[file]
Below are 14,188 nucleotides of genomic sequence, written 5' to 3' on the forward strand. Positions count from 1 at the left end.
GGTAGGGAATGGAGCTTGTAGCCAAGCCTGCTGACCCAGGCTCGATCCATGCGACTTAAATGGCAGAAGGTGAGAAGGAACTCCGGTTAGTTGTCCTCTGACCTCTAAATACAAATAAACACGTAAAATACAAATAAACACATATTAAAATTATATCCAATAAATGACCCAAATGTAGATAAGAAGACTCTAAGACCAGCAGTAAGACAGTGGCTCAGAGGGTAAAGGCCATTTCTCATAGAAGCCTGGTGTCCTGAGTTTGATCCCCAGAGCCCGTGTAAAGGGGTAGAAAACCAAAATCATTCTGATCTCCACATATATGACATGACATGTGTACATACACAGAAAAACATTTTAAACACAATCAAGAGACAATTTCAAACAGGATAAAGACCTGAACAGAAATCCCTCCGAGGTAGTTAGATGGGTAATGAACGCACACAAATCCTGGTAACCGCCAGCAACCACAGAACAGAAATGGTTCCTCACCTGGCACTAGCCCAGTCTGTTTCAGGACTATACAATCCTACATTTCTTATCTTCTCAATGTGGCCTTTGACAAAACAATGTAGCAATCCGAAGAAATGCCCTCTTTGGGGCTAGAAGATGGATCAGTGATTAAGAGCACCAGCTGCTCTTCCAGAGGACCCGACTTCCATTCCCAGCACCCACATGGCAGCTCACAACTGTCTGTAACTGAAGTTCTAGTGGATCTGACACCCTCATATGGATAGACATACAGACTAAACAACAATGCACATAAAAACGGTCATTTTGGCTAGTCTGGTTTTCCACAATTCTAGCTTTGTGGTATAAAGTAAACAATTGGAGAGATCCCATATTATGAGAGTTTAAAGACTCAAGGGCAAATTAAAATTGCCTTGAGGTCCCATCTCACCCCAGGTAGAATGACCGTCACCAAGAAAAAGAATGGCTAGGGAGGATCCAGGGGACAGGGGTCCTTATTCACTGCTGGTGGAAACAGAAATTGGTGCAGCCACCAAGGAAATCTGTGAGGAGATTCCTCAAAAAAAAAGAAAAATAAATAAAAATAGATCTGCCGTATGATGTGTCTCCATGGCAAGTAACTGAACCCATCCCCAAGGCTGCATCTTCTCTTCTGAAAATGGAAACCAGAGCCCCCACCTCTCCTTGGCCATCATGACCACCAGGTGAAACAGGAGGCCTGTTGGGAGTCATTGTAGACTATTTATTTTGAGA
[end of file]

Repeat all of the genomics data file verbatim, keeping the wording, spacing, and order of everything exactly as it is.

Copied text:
Below are 14,188 nucleotides of genomic sequence, written 5' to 3' on the forward strand. Positions count from 1 at the left end.
GGTAGGGAATGGAGCTTGTAGCCAAGCCTGCTGACCCAGGCTCGATCCATGCGACTTAAATGGCAGAAGGTGAGAAGGAACTCCGGTTAGTTGTCCTCTGACCTCTAAATACAAATAAACACGTAAAATACAAATAAACACATATTAAAATTATATCCAATAAATGACCCAAATGTAGATAAGAAGACTCTAAGACCAGCAGTAAGACAGTGGCTCAGAGGGTAAAGGCCATTTCTCATAGAAGCCTGGTGTCCTGAGTTTGATCCCCAGAGCCCGTGTAAAGGGGTAGAAAACCAAAATCATTCTGATCTCCACATATATGACATGACATGTGTACATACACAGAAAAACATTTTAAACACAATCAAGAGACAATTTCAAACAGGATAAAGACCTGAACAGAAATCCCTCCGAGGTAGTTAGATGGGTAATGAACGCACACAAATCCTGGTAACCGCCAGCAACCACAGAACAGAAATGGTTCCTCACCTGGCACTAGCCCAGTCTGTTTCAGGACTATACAATCCTACATTTCTTATCTTCTCAATGTGGCCTTTGACAAAACAATGTAGCAATCCGAAGAAATGCCCTCTTTGGGGCTAGAAGATGGATCAGTGATTAAGAGCACCAGCTGCTCTTCCAGAGGACCCGACTTCCATTCCCAGCACCCACATGGCAGCTCACAACTGTCTGTAACTGAAGTTCTAGTGGATCTGACACCCTCATATGGATAGACATACAGACTAAACAACAATGCACATAAAAACGGTCATTTTGGCTAGTCTGGTTTTCCACAATTCTAGCTTTGTGGTATAAAGTAAACAATTGGAGAGATCCCATATTATGAGAGTTTAAAGACTCAAGGGCAAATTAAAATTGCCTTGAGGTCCCATCTCACCCCAGGTAGAATGACCGTCACCAAGAAAAAGAATGGCTAGGGAGGATCCAGGGGACAGGGGTCCTTATTCACTGCTGGTGGAAACAGAAATTGGTGCAGCCACCAAGGAAATCTGTGAGGAGATTCCTCAAAAAAAAAGAAAAATAAATAAAAATAGATCTGCCGTATGATGTGTCTCCATGGCAAGTAACTGAACCCATCCCCAAGGCTGCATCTTCTCTTCTGAAAATGGAAACCAGAGCCCCCACCTCTCCTTGGCCATCATGACCACCAGGTGAAACAGGAGGCCTGTTGGGAGTCATTGTAGACTATTTATTTTGAGA